August 3, 2015
Volume 3 September 2013
Inflation rate rose slightly to 9.4 percent in November 2015 from 9.3 percent in the previous month. This rise is attributed to price increase in Food and Non-Alcoholic Beverages, and Transportation costs which extends from shortages of petrol across the country. The food sub-index grew by 0.2 percentage points to 10. 1 percent while, the Core sub-index declined by 0.2 percentage points to 8.7 percent within the period. The inflationary up-tick points to the need to curtail the rising food prices by increasing the supply of petrol in the country.
The Naira maintained slight appreciation against the dollar in the review week. At the parallel market, the value of the Naira appreciated week-on-week by 1.6 percent to exchange at N380/$ on May 19, 2017. In addition, inter-bank market rate appreciated slightly by 15kobo to N305.45/$. The appreciation in both segments of the market are favorable effects of the CBNs continued forex supply in the week under review (In a bid to further ease forex liquidity, the CBN pumped a total of $457.3 million on May 15, 2017).
Recent data from the National Bureau of Statistics (NBS) show that total capital importation in 2015 fell steeply by 53.5 per cent from $20,750.76 million in 2014 to $9,643.01 million in 20152. This decline was largely driven by a substantial drop in portfolio investment (the largest component of Capital Inflows), which fell by 59.74 percent. The exclusion of Nigeria from the JP Morgan EM Bond index, the slump in crude oil prices, the decision of the US Federal Reserve to raise interest rates and the capital control measures imposed by the Central Bank of Nigeria (CBN) are the notable drivers of the reduced inflow of capital. Going forward, improving the business environment, especially easing foreign exchange controls, would determine the extent to which the economy can attract increased capital inflows.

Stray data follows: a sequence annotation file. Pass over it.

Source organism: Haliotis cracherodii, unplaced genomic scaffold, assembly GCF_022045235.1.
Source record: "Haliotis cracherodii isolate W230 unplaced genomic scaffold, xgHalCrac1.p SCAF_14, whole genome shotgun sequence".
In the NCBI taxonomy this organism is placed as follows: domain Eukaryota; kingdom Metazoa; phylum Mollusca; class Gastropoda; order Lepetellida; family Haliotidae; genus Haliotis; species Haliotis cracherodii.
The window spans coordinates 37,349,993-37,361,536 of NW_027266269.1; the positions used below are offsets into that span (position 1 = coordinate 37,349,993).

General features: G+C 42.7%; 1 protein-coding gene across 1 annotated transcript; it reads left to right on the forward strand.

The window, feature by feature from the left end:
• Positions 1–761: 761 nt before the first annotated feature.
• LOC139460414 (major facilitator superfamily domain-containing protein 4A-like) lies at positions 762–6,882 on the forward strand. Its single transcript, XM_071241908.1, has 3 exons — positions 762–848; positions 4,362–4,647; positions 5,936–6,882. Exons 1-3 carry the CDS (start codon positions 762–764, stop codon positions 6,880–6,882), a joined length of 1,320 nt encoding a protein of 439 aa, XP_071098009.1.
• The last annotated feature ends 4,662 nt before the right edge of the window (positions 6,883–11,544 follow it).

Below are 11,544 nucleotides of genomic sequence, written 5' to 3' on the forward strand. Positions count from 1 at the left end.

Sub-Saharan Africa experienced its worst economic performance in over two decades in 2016, with growth slowing to 1.5 percent. The poor performance in South Africa and oil exporting countries is responsible for attenuating regional growth rate, due to their high collective contribution to regional GDP, despite robust performance in non-resource intensive countries. Growth in Sub-Saharan Africa is projected to slightly improve in 2017 (2.9 percent) and further strengthen in 2018 (3.6 percent). At the sub-regional level, growth prospect is estimated to be highest in West Africa (4.78 percent), attributable to 5.93 percent growth rate from West African Monetary Union (WAEMU) Countries. East Africa is expected to grow at 4.5 percent, Southern Africa 3 percent, and Central Africa 2 percent. Agricultural exporting countries are projected to grow at around 7 percent, while oil producing countries are estimated to grow at 1.9 percent, which indicates a recovery from the negative growth recorded in 2016.